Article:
The Big Issue: Your pinned tweet is an Orwell quote: “In a time of deceit telling the truth is a revolutionary act.” What does that mean to you?
Joseph Mawle: Facing uncomfortable truths. That’s something that Orwell was renowned for. There are ideas and there are facts, and they are different things. Sometimes the truth is uncomfortable, grizzly, mean, pessimistic, but it’s actually about looking at those facts rather than ideas.
Is it a quote you came across while researching the part?
I can’t say I was a huge fan of his beforehand. I’m not brilliantly well read until I find a purpose to read. On this occasion, it was to find out more about a man whose real name was Eric Blair. There are parts of him that can be quite repellent. He described himself as an odious little snob while he was at Eton. No one’s completely clean, there’s no one perfect. We are imperfect as a species and we continue to be.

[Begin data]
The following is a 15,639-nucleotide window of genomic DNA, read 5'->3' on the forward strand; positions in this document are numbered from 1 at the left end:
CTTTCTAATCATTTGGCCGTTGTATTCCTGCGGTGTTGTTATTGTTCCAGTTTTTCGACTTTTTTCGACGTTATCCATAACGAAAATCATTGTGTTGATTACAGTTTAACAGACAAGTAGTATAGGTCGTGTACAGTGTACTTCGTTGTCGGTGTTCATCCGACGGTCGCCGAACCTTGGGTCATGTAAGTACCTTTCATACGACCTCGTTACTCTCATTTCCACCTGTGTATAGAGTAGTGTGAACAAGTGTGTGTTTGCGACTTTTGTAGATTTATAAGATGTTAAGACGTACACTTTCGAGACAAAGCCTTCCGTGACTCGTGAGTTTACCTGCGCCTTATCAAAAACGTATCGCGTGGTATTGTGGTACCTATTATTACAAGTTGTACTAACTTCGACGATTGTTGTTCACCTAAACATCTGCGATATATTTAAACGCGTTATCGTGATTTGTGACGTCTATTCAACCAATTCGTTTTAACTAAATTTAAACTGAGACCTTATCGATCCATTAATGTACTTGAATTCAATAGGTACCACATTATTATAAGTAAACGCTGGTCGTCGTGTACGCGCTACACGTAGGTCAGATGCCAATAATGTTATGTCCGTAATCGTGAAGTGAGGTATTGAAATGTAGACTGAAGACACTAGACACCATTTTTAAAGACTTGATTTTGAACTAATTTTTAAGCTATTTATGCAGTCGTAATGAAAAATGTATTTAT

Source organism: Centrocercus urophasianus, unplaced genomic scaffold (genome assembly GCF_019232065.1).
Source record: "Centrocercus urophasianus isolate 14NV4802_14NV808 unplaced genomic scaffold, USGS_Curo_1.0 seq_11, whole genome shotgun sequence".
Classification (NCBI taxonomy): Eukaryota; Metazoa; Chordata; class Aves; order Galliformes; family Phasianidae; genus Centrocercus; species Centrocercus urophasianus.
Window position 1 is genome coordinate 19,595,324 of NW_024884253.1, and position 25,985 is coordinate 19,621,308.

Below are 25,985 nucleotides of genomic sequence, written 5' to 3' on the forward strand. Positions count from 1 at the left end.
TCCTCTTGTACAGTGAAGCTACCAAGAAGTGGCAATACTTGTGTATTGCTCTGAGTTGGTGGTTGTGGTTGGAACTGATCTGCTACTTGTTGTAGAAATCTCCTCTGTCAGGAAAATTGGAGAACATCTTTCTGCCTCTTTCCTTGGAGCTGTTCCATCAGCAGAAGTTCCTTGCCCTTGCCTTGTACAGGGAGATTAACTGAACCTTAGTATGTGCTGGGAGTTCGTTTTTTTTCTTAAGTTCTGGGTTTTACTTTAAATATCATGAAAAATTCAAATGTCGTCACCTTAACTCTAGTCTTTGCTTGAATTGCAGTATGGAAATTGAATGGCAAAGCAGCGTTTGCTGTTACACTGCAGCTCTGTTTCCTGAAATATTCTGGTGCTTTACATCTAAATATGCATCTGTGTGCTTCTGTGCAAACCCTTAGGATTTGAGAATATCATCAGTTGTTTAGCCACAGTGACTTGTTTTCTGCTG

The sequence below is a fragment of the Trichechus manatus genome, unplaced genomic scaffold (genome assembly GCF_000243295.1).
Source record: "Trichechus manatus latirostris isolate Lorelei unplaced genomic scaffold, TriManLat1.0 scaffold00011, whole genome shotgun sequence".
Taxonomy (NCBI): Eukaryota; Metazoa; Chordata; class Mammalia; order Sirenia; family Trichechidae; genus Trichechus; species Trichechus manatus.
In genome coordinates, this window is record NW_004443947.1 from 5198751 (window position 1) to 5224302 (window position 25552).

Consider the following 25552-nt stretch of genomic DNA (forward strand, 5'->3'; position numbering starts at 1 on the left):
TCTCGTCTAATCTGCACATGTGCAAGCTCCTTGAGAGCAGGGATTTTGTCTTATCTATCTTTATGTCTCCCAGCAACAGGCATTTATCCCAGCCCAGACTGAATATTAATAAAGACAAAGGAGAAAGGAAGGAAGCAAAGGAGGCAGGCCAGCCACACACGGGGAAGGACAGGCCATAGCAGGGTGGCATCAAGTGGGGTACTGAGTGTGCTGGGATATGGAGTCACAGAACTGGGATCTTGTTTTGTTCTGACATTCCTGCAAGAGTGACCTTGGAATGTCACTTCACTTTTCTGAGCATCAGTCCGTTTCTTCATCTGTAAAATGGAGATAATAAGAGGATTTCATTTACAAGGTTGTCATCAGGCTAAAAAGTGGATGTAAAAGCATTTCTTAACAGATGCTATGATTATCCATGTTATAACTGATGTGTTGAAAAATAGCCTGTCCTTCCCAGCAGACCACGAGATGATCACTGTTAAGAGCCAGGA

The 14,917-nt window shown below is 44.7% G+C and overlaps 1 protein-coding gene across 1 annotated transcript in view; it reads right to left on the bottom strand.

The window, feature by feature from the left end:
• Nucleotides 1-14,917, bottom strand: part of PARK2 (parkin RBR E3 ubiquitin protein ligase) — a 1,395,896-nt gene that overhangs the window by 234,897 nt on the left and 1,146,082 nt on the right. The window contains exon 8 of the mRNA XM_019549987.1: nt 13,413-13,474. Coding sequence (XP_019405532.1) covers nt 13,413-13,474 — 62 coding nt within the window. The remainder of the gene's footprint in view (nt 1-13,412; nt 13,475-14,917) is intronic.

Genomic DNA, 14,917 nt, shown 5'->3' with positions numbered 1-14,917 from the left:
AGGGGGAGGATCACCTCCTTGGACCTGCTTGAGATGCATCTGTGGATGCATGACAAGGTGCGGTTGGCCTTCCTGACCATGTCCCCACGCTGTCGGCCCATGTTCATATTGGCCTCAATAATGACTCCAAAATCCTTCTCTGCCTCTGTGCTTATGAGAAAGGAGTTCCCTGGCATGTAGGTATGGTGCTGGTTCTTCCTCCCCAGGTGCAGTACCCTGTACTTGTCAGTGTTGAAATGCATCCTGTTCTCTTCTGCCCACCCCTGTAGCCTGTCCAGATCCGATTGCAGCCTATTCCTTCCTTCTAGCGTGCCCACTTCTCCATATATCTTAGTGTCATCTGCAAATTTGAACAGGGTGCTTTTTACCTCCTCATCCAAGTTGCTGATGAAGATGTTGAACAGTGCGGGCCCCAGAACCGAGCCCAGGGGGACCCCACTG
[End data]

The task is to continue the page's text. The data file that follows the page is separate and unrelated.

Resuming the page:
Orwell’s last words on his last published statement, relating to 1984, said: “Do not let it happen. It depends on you.”
Do you think Orwell’s name being used as an adjective simplifies somebody who was quite complex?
He is absolutely much more complex. He felt uncomfortable in his own skin. He had this voice that people say was Etonian then, as I understand it, he tried to be a bit estuary. There’s no recordings of him anywhere. From what I researched, Orwell was very conscious of a ruling-class voice suggesting someone looking down on others, and that his writing was to be for everyone. Animal Farm is written so a child could understand the story, just as an adult who’d been through the wars could understand what he was talking about.